In the end, if there isn’t much of a change in $ loss to the city, I’m a fan. They look nice. They invite more people to walk around and enjoy the street.

  28. The homeless and drug dealers are not going anywhere. Deal with it.
    Drivers should be fined if they drive SUVs by themselves. In fact, SUVs and pick up trucks should have an added 50¢ per gallon gas tax every time they fill up and 10% car registration fee added to their licenses. I have a tiny VW GTI that I drive around occasionally, and I make 80- 90% of my commutes on a bike, and less than 1% on MUNI. When I am on my bike, I am freeing up traffic congestion on the streets and in public parking spaces. And when I drive, I am a responsible driver with a decently fuel efficient car that fits into small spaces and doesn’t hog up 2 or more spots that smaller cars could fit in. If everyone in the city owned a small car the size of a MINI we could double, maybe triple the amount of street parking in this city.
    Now I will wait for the next commenter to tell me that they have a right and need to drive a school bus to go to the grocery store.

  29. Hey people! those of you who know my postings well also know that I love throwing in a bit of sarcasm and snark with my comments.
    This is part entertainment and blog theater as well.
    Love the reference to the “tiny” GTI..makes me feel good. That means my bmw is not that big too.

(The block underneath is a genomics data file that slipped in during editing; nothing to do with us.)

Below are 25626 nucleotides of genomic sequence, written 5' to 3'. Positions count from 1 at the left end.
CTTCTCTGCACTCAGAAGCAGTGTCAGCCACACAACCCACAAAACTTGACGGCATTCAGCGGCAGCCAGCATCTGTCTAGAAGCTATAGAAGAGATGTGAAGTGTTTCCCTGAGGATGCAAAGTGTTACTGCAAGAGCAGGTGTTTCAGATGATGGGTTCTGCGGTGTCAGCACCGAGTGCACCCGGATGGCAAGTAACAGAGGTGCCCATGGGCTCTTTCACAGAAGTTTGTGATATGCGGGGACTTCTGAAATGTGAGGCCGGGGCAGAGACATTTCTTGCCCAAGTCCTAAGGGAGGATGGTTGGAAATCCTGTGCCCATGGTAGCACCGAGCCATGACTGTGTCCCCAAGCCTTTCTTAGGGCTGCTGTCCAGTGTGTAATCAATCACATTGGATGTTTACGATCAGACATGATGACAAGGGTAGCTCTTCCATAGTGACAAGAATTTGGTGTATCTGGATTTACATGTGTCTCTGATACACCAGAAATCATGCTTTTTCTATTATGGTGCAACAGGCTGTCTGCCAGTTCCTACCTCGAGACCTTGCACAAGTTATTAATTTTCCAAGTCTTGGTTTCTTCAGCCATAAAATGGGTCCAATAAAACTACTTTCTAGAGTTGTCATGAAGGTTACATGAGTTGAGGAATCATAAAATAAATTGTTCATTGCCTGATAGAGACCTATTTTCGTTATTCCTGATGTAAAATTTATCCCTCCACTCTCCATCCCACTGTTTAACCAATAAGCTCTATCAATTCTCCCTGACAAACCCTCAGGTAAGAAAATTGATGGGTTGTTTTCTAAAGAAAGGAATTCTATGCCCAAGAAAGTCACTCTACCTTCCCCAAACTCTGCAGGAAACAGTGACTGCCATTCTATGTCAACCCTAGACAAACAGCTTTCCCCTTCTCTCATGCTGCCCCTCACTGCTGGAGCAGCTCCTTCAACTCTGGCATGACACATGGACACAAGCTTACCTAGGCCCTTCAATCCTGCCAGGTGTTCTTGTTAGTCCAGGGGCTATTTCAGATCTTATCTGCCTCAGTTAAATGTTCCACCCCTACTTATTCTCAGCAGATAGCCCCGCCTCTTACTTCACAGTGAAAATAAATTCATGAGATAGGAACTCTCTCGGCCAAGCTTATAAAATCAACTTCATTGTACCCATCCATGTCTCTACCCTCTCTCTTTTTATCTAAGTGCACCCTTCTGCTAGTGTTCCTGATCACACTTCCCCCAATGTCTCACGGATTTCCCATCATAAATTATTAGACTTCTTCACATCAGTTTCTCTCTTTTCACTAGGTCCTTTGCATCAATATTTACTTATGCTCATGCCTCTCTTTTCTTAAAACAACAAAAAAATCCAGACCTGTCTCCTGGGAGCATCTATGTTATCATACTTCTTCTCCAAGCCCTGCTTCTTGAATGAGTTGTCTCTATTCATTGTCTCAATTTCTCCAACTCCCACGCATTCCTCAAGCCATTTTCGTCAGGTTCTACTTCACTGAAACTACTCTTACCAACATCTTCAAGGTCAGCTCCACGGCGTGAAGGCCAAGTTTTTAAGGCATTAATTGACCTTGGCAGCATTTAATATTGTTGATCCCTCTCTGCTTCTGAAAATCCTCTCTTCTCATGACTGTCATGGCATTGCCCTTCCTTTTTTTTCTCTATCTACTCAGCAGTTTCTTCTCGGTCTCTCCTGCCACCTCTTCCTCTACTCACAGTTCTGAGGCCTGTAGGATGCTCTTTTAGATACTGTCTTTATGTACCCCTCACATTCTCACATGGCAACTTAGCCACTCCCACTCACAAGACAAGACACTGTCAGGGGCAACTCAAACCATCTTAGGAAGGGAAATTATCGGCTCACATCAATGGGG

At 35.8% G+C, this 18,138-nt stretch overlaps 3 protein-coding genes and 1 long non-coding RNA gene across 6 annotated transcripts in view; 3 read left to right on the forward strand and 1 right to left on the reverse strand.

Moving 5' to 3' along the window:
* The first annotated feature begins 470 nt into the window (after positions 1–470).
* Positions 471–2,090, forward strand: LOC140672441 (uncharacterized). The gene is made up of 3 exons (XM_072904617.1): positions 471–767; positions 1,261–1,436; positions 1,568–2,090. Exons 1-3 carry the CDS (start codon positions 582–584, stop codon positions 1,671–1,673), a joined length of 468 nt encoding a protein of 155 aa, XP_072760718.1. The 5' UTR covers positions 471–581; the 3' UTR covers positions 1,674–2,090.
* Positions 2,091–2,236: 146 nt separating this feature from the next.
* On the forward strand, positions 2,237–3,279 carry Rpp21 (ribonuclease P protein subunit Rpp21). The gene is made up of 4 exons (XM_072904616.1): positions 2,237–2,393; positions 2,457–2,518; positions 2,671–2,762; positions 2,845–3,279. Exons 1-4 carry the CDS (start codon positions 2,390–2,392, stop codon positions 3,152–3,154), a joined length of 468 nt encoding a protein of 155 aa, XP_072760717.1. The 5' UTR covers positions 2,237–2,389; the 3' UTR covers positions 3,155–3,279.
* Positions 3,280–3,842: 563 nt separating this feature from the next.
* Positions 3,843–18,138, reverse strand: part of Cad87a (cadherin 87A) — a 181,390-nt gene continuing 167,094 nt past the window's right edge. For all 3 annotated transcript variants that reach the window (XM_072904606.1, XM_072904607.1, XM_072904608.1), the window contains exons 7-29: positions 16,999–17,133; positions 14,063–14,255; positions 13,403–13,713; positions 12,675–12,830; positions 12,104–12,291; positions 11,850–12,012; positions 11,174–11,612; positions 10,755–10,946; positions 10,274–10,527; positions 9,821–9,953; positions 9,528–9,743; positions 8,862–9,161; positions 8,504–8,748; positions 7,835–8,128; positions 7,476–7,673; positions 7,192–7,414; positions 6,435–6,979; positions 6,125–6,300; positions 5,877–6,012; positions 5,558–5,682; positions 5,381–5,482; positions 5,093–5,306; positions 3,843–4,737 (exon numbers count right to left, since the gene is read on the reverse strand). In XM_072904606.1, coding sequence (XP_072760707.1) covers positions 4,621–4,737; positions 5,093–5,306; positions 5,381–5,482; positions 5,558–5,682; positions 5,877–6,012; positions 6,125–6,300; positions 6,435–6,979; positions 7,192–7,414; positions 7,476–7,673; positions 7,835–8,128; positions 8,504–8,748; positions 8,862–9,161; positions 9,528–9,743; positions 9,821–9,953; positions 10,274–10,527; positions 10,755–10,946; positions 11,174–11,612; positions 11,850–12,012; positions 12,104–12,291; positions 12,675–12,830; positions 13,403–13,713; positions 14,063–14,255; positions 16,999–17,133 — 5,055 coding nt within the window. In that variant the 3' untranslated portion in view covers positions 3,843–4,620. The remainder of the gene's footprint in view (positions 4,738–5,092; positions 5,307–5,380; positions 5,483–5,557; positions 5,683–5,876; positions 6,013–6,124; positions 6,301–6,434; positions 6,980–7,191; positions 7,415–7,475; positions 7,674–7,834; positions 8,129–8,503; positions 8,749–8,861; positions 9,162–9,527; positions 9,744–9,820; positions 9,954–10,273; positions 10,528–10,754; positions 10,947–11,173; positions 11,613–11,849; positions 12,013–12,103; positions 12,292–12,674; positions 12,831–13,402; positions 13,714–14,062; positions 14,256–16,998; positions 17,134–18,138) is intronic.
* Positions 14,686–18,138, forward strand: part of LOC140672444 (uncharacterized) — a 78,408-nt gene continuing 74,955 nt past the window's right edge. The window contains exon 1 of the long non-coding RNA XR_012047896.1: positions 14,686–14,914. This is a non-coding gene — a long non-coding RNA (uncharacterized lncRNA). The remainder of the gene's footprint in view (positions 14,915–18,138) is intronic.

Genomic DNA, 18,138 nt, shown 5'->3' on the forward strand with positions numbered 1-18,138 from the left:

30. to @noearch;
    I have a truck and an SUV and I have a right to drive them thank you very much. I Might trade the SUV in for a minivan, maybe something bigger.
    It is nice you get around in your little car, but I take it you don’t have a construction company or say coach a youth soccer team. Becuase if you start doing either of these you may find that the small car doesn’t fit your needs anymore.

  31. SO how are the Europeans and every other civilization in the world able to do everything you just mentioned with automobiles 1/3 the size? I don’t think I ever saw an SUV the whole 4 months I was in Europe- and if I did it was probably an America tourist in a rental car.
    Using a truck for construction and hauling purposes is legitimate, using it to go to 7-11 to buy a twinkie and a slim jim is not, that is my complaint. You do have the right to pay the gasoline premium, which is just getting more and more expensive, so good luck to you on that. Eventually you will come around to our side.

  32. For toting kids and groceries around in Europe the answer is better public transit and closer proximity to more mom and pop stores, more smaller trips to the store, etc. Lots of things are built at or near the train and subway line over there as well.
    Anyway, I’m not on the other side from you. I’m just saying that fact someone has an SUV or pickup doesn’t make them wasteful. They work for what they are built for. I agree you should drive them to the store for a twinkie.

  33. Wait Wait sparky-b! You have me wrong. I love SUV’s. just don’t have one now, but we are selling our two vehicles sometime this year to get a hybrid suv. They are great for long road trips to the desert area and hauling our camping equipment.